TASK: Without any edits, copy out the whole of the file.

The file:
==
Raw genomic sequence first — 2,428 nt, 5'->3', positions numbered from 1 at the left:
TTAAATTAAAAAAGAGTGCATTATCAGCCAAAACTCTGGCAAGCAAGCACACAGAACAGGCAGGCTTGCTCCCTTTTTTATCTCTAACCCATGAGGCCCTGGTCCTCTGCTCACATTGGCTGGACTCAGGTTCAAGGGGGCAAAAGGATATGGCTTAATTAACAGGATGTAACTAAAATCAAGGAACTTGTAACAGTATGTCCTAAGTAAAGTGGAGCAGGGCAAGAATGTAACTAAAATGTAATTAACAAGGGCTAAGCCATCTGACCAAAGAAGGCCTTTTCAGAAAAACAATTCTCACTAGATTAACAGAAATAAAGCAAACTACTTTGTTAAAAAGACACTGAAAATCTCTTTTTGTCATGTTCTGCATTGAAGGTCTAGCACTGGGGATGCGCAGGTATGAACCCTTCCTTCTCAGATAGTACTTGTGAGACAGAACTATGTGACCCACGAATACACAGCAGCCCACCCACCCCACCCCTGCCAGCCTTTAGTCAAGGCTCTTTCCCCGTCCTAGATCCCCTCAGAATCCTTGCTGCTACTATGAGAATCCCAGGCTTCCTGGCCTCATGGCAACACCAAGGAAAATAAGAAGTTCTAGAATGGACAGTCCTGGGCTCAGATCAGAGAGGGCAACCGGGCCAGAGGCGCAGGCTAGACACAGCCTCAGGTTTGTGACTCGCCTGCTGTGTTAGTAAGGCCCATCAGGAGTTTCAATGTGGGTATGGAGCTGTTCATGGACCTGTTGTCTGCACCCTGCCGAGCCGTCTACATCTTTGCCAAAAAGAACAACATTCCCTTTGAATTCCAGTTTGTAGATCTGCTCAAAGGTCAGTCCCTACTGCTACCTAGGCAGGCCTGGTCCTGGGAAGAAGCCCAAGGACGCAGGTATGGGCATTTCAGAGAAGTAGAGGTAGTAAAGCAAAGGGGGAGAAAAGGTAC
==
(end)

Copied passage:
Raw genomic sequence first — 2,428 nt, 5'->3', positions numbered from 1 at the left:
TTAAATTAAAAAAGAGTGCATTATCAGCCAAAACTCTGGCAAGCAAGCACACAGAACAGGCAGGCTTGCTCCCTTTTTTATCTCTAACCCATGAGGCCCTGGTCCTCTGCTCACATTGGCTGGACTCAGGTTCAAGGGGGCAAAAGGATATGGCTTAATTAACAGGATGTAACTAAAATCAAGGAACTTGTAACAGTATGTCCTAAGTAAAGTGGAGCAGGGCAAGAATGTAACTAAAATGTAATTAACAAGGGCTAAGCCATCTGACCAAAGAAGGCCTTTTCAGAAAAACAATTCTCACTAGATTAACAGAAATAAAGCAAACTACTTTGTTAAAAAGACACTGAAAATCTCTTTTTGTCATGTTCTGCATTGAAGGTCTAGCACTGGGGATGCGCAGGTATGAACCCTTCCTTCTCAGATAGTACTTGTGAGACAGAACTATGTGACCCACGAATACACAGCAGCCCACCCACCCCACCCCTGCCAGCCTTTAGTCAAGGCTCTTTCCCCGTCCTAGATCCCCTCAGAATCCTTGCTGCTACTATGAGAATCCCAGGCTTCCTGGCCTCATGGCAACACCAAGGAAAATAAGAAGTTCTAGAATGGACAGTCCTGGGCTCAGATCAGAGAGGGCAACCGGGCCAGAGGCGCAGGCTAGACACAGCCTCAGGTTTGTGACTCGCCTGCTGTGTTAGTAAGGCCCATCAGGAGTTTCAATGTGGGTATGGAGCTGTTCATGGACCTGTTGTCTGCACCCTGCCGAGCCGTCTACATCTTTGCCAAAAAGAACAACATTCCCTTTGAATTCCAGTTTGTAGATCTGCTCAAAGGTCAGTCCCTACTGCTACCTAGGCAGGCCTGGTCCTGGGAAGAAGCCCAAGGACGCAGGTATGGGCATTTCAGAGAAGTAGAGGTAGTAAAGCAAAGGGGGAGAAAAGGTAC